The Right Start Part 3 - Developing The Walk And Trot
Welcome to our series 'The Right Start', covering the major stages of the training of young horses, 'The KA Way'.
This series is based on a set of articles we wrote for The Scottish and Northern Equestrian Magazine back in 2011 and knowing that Spring is the time of year people think about starting their young horses, we thought we'd edit and republish the articles in the hope we can help you in your journey. If you missed Part 1 about preparing horses for backing click here to read, and Part 2 about helping horses accept a rider, can be read here .
So, we're on our horse and tentatively taking steps forward with an assistant on the ground to reassure and direct. Our horse is accepting us on his back and we're using our voice commands of 'walk on' and 'and stand' at the same time as our assistant is encouragingly walking and halting by his side.
How do we get from here to being able to walk and trot around the arena independently with use of our leg and rein aids as well as our voice? As with everything we do with horses, the process differs depending on the individual but for the purposes of this article, we'll look at a number of horses we've started over the years and how we approached their training....
Moving away from the assistant
Wherever possible, we like to allow the horse to decide when they no longer need their assistant on the ground. We practice walking and halting, using voice commands that the horse learned on the lunge and that are consistently used around the yard when leading. The rider has also, at this stage, started to use their leg and rein aids in conjunction with the voice commands so that the horse begins to associate them with the desired reaction.
Repetition is the only way to successfully teach this aspect of their education and the assistant on the ground is there to reassure and praise the horse and walk and halt with them.
Quite often, as the assistant is walking with the horse, the horse will start to walk off confidently, leaving the assistant behind but if not, after a few successful sessions like this, with lots of transitions up and down from halt to walk to halt, we'll 'test' that the horse is truly learning and making the connection between the combination of the aids and the movement.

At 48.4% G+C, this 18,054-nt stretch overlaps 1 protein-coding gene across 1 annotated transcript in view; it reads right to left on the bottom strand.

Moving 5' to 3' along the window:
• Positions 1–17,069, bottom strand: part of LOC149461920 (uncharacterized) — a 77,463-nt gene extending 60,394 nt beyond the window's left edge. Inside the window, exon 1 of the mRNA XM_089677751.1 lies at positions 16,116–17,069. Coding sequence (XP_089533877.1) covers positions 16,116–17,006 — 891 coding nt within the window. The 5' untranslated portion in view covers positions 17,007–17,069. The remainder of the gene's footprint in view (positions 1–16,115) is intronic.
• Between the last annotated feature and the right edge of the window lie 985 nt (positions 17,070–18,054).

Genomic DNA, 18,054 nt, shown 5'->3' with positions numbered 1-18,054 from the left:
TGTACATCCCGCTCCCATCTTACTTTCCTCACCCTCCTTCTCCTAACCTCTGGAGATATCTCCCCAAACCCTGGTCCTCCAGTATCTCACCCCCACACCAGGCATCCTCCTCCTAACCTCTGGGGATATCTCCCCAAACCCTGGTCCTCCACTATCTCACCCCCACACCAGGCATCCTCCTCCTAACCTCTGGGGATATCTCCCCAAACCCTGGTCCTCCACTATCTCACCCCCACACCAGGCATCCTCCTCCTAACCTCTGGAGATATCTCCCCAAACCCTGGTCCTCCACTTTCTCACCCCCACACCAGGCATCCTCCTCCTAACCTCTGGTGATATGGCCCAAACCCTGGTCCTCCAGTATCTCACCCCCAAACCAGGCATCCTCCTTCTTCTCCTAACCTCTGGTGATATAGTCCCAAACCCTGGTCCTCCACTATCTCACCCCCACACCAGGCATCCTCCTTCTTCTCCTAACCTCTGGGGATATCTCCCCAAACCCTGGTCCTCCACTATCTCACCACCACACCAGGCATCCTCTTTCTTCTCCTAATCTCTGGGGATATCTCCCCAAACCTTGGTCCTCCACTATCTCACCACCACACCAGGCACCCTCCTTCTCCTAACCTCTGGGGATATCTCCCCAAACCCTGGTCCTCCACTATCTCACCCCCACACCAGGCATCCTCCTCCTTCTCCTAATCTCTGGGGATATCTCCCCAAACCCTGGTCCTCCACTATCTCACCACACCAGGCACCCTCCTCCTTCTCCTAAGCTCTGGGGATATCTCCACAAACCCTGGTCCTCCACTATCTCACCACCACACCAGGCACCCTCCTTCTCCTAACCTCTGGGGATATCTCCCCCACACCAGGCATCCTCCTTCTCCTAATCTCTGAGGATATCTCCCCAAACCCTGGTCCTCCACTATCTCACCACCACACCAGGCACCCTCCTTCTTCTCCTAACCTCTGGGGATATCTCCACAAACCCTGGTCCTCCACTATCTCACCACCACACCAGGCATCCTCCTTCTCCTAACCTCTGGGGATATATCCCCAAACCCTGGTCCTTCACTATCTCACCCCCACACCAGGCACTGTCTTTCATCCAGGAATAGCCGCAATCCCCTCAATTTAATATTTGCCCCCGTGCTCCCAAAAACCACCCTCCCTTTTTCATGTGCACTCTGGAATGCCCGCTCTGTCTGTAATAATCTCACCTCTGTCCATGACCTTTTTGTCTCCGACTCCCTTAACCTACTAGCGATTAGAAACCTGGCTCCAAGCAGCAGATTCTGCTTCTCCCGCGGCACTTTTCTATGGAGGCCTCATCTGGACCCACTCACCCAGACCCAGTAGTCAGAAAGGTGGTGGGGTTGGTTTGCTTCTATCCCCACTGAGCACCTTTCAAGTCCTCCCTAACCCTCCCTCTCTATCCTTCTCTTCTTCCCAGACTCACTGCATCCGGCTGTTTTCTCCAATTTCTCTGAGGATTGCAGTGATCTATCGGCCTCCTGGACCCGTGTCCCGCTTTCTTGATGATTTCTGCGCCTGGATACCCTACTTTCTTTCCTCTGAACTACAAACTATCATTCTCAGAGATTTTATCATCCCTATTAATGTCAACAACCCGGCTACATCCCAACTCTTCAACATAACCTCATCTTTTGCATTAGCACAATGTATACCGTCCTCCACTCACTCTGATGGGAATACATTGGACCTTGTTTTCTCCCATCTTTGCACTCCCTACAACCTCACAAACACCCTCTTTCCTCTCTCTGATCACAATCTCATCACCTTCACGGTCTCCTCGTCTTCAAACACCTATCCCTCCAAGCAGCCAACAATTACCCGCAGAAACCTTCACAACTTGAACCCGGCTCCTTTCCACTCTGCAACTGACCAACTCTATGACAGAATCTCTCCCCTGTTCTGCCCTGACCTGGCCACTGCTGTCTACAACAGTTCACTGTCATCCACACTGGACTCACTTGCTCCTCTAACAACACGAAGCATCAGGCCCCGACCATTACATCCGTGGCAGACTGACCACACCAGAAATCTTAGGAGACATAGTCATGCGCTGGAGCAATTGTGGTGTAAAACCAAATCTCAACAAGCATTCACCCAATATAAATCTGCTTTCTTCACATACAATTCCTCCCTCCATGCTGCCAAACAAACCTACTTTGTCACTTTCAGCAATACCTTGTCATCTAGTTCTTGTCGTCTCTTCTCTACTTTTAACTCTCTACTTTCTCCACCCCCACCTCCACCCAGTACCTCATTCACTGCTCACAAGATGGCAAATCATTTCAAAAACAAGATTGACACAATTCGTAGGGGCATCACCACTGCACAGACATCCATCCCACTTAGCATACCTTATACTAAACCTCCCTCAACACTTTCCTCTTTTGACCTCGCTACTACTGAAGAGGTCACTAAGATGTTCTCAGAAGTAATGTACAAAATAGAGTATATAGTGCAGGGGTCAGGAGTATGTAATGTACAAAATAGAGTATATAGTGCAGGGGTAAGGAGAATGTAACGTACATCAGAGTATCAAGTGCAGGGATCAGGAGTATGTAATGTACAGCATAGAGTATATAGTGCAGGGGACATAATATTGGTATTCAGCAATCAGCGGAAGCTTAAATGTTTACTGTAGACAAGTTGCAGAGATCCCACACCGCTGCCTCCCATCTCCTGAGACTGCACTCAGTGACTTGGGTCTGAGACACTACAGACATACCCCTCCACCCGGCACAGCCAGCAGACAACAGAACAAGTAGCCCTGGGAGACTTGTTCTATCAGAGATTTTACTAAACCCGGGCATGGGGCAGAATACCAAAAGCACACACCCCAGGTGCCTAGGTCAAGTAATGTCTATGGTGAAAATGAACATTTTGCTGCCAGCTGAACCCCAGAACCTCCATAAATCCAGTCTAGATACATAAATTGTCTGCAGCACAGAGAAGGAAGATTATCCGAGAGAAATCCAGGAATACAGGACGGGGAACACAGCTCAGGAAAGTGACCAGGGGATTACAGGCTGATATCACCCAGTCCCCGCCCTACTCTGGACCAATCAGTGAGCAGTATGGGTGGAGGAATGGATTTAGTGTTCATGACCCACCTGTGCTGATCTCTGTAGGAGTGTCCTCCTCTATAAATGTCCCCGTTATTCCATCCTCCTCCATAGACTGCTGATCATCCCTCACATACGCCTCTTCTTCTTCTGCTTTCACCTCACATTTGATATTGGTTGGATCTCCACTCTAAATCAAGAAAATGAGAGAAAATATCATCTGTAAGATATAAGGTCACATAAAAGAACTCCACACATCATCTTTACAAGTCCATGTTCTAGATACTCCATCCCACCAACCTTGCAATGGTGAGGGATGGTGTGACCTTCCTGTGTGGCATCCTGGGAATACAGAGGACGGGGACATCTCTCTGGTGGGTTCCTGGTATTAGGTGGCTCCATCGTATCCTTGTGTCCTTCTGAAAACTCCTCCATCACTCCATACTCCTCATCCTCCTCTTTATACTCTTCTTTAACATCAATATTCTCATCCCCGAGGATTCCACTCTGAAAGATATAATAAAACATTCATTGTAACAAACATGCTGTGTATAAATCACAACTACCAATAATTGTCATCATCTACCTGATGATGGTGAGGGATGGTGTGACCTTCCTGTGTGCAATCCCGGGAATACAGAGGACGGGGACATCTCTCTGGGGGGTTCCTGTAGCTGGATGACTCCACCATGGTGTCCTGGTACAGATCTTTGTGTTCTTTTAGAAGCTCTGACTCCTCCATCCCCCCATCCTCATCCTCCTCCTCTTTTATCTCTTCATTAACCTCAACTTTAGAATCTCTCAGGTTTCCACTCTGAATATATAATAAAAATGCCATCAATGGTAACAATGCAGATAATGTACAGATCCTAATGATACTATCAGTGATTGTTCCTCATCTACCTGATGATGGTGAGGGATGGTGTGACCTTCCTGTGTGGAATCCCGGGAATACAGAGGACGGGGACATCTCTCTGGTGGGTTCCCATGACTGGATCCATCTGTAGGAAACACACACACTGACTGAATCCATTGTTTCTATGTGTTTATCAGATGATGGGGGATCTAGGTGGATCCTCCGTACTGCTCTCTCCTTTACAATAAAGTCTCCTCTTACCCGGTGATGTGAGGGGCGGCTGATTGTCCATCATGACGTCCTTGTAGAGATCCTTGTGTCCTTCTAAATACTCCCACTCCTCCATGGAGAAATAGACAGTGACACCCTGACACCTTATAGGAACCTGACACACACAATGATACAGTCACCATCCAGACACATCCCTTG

In order to test this, we'll be walking around on the horse, assistant beside us and we'll ask 'and stand' while the assistant keeps on walking. Hopefully the horse will listen to his rider and stand and we'll offer huge praise. The same exercise will be repeated going up from halt to walk (the assistant will stay in halt) and this means, with practice the horse is starting to listen to the rider and ignore what the assistant is doing. It's not the end of the world if this isn't perfect the first time, the horse is just learning and may doubt himself. Again, repetition and praise are used to ensure the lesson is established.
The 'semi-independence' stage
Once your horse is happily walking and halting without the need of assistance from the ground, the assistant can take a step back and position themselves in the middle of the arena. Though we often do it without, if necessary we can use a lunging whip to encourage the horse in a virtual lunging position. Without actually being connected to the lunge rope, this semi-independence stage is like a virtual lunging session where the horse and rider will walk around the assistant and by using the lunge whip as they would on the lunge, the horse is ushered forward and is reassured that this is what is being asked.